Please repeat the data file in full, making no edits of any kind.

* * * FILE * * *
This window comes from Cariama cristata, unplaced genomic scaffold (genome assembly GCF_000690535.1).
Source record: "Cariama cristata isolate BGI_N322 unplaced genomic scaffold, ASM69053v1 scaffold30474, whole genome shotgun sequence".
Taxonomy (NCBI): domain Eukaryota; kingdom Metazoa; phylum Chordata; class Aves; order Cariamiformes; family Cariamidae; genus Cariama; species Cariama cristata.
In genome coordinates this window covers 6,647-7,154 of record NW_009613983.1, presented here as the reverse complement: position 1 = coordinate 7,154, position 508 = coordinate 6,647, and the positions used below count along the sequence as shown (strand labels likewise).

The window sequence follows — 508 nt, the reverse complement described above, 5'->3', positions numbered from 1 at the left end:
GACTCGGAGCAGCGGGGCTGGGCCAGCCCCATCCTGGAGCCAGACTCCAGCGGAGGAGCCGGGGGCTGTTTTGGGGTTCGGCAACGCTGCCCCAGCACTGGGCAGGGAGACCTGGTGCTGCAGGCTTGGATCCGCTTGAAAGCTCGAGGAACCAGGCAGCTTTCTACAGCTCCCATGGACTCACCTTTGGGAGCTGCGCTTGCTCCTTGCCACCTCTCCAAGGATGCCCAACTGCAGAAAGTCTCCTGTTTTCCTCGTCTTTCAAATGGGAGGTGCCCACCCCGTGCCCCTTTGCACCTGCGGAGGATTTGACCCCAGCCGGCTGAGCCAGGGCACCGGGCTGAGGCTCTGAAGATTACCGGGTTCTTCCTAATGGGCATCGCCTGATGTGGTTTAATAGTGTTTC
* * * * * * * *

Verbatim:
This window comes from Cariama cristata, unplaced genomic scaffold (genome assembly GCF_000690535.1).
Source record: "Cariama cristata isolate BGI_N322 unplaced genomic scaffold, ASM69053v1 scaffold30474, whole genome shotgun sequence".
Taxonomy (NCBI): domain Eukaryota; kingdom Metazoa; phylum Chordata; class Aves; order Cariamiformes; family Cariamidae; genus Cariama; species Cariama cristata.
In genome coordinates this window covers 6,647-7,154 of record NW_009613983.1, presented here as the reverse complement: position 1 = coordinate 7,154, position 508 = coordinate 6,647, and the positions used below count along the sequence as shown (strand labels likewise).

The window sequence follows — 508 nt, the reverse complement described above, 5'->3', positions numbered from 1 at the left end:
GACTCGGAGCAGCGGGGCTGGGCCAGCCCCATCCTGGAGCCAGACTCCAGCGGAGGAGCCGGGGGCTGTTTTGGGGTTCGGCAACGCTGCCCCAGCACTGGGCAGGGAGACCTGGTGCTGCAGGCTTGGATCCGCTTGAAAGCTCGAGGAACCAGGCAGCTTTCTACAGCTCCCATGGACTCACCTTTGGGAGCTGCGCTTGCTCCTTGCCACCTCTCCAAGGATGCCCAACTGCAGAAAGTCTCCTGTTTTCCTCGTCTTTCAAATGGGAGGTGCCCACCCCGTGCCCCTTTGCACCTGCGGAGGATTTGACCCCAGCCGGCTGAGCCAGGGCACCGGGCTGAGGCTCTGAAGATTACCGGGTTCTTCCTAATGGGCATCGCCTGATGTGGTTTAATAGTGTTTC